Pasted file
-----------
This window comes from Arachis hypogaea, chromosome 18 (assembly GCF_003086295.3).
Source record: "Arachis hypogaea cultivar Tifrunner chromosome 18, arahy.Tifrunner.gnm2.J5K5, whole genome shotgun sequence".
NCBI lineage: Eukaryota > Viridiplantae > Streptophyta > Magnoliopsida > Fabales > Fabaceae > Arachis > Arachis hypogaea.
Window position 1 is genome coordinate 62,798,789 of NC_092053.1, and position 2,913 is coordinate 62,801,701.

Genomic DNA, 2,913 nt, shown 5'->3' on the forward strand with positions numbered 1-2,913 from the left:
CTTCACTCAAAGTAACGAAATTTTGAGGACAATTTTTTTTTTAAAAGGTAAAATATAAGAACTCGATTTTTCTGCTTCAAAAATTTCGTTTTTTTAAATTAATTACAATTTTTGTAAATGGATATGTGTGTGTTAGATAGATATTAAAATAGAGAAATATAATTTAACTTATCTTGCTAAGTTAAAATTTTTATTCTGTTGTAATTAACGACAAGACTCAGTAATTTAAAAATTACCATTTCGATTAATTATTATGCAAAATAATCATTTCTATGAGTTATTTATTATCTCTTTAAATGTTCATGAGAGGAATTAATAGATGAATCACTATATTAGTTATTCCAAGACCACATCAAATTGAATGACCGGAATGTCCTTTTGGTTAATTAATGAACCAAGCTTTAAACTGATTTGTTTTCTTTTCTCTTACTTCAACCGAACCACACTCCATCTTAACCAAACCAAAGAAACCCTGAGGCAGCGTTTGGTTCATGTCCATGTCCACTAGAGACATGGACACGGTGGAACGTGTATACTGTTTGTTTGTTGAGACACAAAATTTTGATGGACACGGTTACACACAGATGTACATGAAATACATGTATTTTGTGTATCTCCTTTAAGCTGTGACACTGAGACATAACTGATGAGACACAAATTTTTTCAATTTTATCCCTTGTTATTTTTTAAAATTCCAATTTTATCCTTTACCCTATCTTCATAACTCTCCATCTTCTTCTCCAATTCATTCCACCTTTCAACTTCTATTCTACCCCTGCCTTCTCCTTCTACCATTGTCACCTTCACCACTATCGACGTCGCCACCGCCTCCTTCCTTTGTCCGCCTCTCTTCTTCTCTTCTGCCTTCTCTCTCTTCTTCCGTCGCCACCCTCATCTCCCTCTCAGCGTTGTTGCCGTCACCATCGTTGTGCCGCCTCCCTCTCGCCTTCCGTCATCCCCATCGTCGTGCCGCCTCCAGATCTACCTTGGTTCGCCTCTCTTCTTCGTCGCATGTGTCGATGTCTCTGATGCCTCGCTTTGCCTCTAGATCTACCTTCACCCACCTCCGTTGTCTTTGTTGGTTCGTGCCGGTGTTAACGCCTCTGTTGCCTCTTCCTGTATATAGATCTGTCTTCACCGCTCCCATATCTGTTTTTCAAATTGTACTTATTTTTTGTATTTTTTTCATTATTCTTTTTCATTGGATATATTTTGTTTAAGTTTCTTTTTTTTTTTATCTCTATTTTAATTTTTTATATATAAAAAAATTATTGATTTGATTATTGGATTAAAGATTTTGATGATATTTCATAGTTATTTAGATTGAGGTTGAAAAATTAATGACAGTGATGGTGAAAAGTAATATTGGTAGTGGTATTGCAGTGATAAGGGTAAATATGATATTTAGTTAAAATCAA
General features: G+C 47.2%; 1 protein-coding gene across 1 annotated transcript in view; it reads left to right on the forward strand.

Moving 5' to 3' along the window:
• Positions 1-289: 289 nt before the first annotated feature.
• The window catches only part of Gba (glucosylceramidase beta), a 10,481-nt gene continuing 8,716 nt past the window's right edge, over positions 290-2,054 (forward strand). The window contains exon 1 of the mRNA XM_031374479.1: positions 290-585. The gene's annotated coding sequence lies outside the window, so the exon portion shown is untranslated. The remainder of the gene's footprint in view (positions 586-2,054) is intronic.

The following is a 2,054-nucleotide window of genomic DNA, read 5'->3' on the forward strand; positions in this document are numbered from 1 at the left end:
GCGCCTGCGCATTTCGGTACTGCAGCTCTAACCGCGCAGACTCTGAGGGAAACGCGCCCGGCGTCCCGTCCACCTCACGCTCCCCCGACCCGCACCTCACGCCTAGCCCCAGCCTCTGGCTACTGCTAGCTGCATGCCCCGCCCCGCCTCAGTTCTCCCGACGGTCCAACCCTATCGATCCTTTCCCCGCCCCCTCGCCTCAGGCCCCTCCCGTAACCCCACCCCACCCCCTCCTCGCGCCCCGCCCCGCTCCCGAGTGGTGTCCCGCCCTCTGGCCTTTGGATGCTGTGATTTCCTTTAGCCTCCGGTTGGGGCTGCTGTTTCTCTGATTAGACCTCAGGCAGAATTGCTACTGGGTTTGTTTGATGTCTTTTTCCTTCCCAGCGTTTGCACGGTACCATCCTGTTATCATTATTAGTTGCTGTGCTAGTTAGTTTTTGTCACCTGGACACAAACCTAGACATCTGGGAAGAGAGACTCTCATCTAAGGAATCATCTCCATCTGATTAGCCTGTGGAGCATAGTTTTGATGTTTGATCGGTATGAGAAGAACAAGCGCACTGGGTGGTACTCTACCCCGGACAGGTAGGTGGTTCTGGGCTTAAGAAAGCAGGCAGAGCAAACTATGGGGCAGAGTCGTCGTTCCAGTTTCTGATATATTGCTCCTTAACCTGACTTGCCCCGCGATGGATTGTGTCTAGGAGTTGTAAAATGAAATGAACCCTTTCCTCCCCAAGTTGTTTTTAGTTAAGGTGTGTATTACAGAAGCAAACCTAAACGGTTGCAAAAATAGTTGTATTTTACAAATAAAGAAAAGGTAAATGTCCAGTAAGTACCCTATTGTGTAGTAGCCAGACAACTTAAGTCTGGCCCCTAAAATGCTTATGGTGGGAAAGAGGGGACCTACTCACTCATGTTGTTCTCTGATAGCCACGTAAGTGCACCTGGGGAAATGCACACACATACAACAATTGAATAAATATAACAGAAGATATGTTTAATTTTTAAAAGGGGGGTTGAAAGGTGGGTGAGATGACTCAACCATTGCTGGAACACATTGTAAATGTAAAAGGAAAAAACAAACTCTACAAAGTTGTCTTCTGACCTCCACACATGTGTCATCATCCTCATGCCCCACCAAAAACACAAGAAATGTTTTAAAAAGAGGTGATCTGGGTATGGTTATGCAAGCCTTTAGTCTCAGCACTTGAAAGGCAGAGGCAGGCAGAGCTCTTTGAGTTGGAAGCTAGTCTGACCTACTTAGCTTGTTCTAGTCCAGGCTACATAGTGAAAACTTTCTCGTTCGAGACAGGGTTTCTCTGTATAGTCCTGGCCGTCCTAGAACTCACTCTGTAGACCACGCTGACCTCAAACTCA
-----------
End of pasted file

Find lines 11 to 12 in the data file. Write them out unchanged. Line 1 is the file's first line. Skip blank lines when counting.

The following is a 2,054-nucleotide window of genomic DNA, read 5'->3' on the forward strand; positions in this document are numbered from 1 at the left end:
GCGCCTGCGCATTTCGGTACTGCAGCTCTAACCGCGCAGACTCTGAGGGAAACGCGCCCGGCGTCCCGTCCACCTCACGCTCCCCCGACCCGCACCTCACGCCTAGCCCCAGCCTCTGGCTACTGCTAGCTGCATGCCCCGCCCCGCCTCAGTTCTCCCGACGGTCCAACCCTATCGATCCTTTCCCCGCCCCCTCGCCTCAGGCCCCTCCCGTAACCCCACCCCACCCCCTCCTCGCGCCCCGCCCCGCTCCCGAGTGGTGTCCCGCCCTCTGGCCTTTGGATGCTGTGATTTCCTTTAGCCTCCGGTTGGGGCTGCTGTTTCTCTGATTAGACCTCAGGCAGAATTGCTACTGGGTTTGTTTGATGTCTTTTTCCTTCCCAGCGTTTGCACGGTACCATCCTGTTATCATTATTAGTTGCTGTGCTAGTTAGTTTTTGTCACCTGGACACAAACCTAGACATCTGGGAAGAGAGACTCTCATCTAAGGAATCATCTCCATCTGATTAGCCTGTGGAGCATAGTTTTGATGTTTGATCGGTATGAGAAGAACAAGCGCACTGGGTGGTACTCTACCCCGGACAGGTAGGTGGTTCTGGGCTTAAGAAAGCAGGCAGAGCAAACTATGGGGCAGAGTCGTCGTTCCAGTTTCTGATATATTGCTCCTTAACCTGACTTGCCCCGCGATGGATTGTGTCTAGGAGTTGTAAAATGAAATGAACCCTTTCCTCCCCAAGTTGTTTTTAGTTAAGGTGTGTATTACAGAAGCAAACCTAAACGGTTGCAAAAATAGTTGTATTTTACAAATAAAGAAAAGGTAAATGTCCAGTAAGTACCCTATTGTGTAGTAGCCAGACAACTTAAGTCTGGCCCCTAAAATGCTTATGGTGGGAAAGAGGGGACCTACTCACTCATGTTGTTCTCTGATAGCCACGTAAGTGCACCTGGGGAAATGCACACACATACAACAATTGAATAAATATAACAGAAGATATGTTTAATTTTTAAAAGGGGGGTTGAAAGGTGGGTGAGATGACTCAACCATTGCTGGAACACATTGTAAATGTAAAAGGAAAAAACAAACTCTACAAAGTTGTCTTCTGACCTCCACACATGTGTCATCATCCTCATGCCCCACCAAAAACACAAGAAATGTTTTAAAAAGAGGTGATCTGGGTATGGTTATGCAAGCCTTTAGTCTCAGCACTTGAAAGGCAGAGGCAGGCAGAGCTCTTTGAGTTGGAAGCTAGTCTGACCTACTTAGCTTGTTCTAGTCCAGGCTACATAGTGAAAACTTTCTCGTTCGAGACAGGGTTTCTCTGTATAGTCCTGGCCGTCCTAGAACTCACTCTGTAGACCACGCTGACCTCAAACTCA